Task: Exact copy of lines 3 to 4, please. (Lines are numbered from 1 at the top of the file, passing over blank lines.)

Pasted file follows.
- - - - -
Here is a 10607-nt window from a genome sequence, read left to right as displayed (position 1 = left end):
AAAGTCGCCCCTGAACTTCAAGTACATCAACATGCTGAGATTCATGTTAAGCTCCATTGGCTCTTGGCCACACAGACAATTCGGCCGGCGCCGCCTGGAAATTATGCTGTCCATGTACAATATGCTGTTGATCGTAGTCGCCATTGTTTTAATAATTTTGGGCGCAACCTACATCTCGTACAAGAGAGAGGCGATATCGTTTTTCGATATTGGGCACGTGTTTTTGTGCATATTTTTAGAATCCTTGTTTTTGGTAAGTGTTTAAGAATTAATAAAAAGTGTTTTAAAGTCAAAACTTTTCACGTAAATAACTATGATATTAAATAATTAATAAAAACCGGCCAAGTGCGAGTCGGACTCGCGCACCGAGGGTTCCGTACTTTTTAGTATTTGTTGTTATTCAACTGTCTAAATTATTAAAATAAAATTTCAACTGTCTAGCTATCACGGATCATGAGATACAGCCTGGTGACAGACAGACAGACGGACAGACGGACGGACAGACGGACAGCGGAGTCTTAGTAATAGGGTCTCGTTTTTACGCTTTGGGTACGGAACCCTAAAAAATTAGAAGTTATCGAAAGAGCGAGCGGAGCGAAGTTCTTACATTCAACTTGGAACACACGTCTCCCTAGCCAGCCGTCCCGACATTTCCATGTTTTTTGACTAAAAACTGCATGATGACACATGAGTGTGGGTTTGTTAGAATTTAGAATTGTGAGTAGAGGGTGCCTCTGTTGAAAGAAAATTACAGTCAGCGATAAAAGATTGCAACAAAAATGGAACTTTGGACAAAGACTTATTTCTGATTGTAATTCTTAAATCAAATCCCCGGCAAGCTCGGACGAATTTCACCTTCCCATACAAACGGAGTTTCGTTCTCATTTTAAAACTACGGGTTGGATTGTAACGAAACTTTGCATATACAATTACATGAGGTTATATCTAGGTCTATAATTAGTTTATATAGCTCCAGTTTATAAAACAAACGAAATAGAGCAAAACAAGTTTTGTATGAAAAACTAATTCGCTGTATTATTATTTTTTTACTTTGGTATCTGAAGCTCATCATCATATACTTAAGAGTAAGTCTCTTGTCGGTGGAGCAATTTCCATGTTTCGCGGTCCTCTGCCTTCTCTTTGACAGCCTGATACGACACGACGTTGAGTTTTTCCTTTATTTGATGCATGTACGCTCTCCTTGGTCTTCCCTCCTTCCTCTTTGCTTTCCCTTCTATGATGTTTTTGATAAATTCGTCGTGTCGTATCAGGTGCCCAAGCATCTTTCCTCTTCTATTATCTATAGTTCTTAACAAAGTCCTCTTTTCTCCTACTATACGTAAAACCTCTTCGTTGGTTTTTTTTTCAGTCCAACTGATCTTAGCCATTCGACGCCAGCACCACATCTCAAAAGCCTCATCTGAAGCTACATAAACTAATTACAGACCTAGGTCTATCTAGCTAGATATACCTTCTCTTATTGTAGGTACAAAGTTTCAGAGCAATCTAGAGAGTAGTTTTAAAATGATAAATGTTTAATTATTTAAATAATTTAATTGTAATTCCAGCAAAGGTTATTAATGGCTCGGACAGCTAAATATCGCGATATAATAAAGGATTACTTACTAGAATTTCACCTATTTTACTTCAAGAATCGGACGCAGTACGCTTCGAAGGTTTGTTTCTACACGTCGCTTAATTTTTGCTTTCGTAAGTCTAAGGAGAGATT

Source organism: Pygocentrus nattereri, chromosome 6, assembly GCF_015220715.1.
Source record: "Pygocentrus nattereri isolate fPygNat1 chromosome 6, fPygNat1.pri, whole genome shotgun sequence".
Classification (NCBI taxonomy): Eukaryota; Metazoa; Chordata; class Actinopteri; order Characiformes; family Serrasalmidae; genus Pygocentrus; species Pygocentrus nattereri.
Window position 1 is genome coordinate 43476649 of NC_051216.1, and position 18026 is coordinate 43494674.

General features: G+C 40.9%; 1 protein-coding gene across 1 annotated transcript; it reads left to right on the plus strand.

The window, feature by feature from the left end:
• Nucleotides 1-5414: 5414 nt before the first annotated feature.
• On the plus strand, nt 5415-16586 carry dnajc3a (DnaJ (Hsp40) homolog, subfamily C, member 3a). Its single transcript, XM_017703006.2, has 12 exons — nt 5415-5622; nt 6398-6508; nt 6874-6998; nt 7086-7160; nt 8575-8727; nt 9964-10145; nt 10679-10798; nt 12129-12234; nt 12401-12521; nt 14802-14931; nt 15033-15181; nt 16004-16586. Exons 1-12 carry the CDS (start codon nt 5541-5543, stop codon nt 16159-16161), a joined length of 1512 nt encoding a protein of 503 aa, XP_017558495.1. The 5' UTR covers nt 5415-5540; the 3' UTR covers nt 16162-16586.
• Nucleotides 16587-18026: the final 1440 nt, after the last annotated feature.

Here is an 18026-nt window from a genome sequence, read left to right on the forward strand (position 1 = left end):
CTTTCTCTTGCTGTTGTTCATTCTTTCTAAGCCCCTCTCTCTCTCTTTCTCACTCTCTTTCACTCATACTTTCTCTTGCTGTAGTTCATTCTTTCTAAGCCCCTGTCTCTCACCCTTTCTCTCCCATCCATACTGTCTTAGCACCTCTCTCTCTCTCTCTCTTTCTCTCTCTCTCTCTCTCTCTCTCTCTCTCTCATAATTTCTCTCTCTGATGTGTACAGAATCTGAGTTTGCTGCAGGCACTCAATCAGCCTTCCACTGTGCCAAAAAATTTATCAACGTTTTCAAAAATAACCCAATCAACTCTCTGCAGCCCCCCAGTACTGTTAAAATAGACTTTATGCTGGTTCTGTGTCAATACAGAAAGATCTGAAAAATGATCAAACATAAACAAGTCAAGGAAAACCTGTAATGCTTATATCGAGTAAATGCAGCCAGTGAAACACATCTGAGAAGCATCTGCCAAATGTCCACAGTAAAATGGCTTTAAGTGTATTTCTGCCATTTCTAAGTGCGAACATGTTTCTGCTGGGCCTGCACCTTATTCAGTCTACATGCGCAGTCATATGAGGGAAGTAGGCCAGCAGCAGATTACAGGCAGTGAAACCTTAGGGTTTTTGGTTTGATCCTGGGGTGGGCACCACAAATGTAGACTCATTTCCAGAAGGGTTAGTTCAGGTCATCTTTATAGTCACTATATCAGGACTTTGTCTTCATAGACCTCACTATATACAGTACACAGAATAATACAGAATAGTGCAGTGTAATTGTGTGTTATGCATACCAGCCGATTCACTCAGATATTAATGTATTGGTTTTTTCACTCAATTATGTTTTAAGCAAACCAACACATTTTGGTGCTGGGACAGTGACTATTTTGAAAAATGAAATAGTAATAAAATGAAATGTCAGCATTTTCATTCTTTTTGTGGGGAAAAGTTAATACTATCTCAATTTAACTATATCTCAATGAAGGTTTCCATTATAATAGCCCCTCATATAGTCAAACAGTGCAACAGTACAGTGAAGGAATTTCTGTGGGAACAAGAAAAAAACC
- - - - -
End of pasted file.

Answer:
Source organism: Pygocentrus nattereri, chromosome 6, assembly GCF_015220715.1.
Source record: "Pygocentrus nattereri isolate fPygNat1 chromosome 6, fPygNat1.pri, whole genome shotgun sequence".